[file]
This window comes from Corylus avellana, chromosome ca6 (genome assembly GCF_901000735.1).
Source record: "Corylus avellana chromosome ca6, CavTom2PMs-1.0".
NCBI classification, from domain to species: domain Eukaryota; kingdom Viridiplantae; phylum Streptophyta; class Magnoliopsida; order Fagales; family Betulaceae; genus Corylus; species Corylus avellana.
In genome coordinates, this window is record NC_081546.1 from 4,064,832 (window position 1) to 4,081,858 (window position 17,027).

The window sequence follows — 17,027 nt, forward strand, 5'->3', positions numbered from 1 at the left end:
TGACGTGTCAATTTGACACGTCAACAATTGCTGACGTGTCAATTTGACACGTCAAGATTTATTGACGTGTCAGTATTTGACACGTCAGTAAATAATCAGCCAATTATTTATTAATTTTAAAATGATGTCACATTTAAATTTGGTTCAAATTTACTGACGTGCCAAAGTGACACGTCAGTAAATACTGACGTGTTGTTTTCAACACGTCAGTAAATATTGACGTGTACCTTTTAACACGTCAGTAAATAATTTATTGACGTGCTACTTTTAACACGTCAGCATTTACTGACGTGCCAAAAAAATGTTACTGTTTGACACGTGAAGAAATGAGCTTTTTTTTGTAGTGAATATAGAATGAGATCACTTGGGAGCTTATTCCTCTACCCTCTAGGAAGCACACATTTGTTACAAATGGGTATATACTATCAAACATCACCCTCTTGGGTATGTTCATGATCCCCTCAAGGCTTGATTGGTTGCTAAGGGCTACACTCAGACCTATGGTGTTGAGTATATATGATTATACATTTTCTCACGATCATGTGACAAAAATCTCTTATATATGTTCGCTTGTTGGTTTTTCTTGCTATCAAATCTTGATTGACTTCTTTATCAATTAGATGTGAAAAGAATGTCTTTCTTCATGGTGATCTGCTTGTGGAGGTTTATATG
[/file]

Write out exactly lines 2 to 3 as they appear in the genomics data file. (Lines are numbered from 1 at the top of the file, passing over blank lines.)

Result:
Source record: "Corylus avellana chromosome ca6, CavTom2PMs-1.0".
NCBI classification, from domain to species: domain Eukaryota; kingdom Viridiplantae; phylum Streptophyta; class Magnoliopsida; order Fagales; family Betulaceae; genus Corylus; species Corylus avellana.